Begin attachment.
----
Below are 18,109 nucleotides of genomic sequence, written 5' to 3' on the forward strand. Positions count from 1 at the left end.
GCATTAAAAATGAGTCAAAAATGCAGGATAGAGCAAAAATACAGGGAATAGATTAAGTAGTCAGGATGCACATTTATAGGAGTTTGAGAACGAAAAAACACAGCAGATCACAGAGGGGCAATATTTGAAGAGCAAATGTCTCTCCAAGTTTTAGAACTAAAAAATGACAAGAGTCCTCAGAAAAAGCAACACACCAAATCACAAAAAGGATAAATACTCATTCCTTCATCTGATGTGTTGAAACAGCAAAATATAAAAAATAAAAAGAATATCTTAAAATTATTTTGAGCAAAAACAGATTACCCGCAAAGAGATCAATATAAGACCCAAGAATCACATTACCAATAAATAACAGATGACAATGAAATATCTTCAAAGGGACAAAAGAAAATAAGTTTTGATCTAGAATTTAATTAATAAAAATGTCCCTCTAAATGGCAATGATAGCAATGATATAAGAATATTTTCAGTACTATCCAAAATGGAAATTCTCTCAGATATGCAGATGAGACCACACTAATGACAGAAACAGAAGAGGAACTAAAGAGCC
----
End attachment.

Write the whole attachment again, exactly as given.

Below are 18,109 nucleotides of genomic sequence, written 5' to 3' on the forward strand. Positions count from 1 at the left end.
GCATTAAAAATGAGTCAAAAATGCAGGATAGAGCAAAAATACAGGGAATAGATTAAGTAGTCAGGATGCACATTTATAGGAGTTTGAGAACGAAAAAACACAGCAGATCACAGAGGGGCAATATTTGAAGAGCAAATGTCTCTCCAAGTTTTAGAACTAAAAAATGACAAGAGTCCTCAGAAAAAGCAACACACCAAATCACAAAAAGGATAAATACTCATTCCTTCATCTGATGTGTTGAAACAGCAAAATATAAAAAATAAAAAGAATATCTTAAAATTATTTTGAGCAAAAACAGATTACCCGCAAAGAGATCAATATAAGACCCAAGAATCACATTACCAATAAATAACAGATGACAATGAAATATCTTCAAAGGGACAAAAGAAAATAAGTTTTGATCTAGAATTTAATTAATAAAAATGTCCCTCTAAATGGCAATGATAGCAATGATATAAGAATATTTTCAGTACTATCCAAAATGGAAATTCTCTCAGATATGCAGATGAGACCACACTAATGACAGAAACAGAAGAGGAACTAAAGAGCC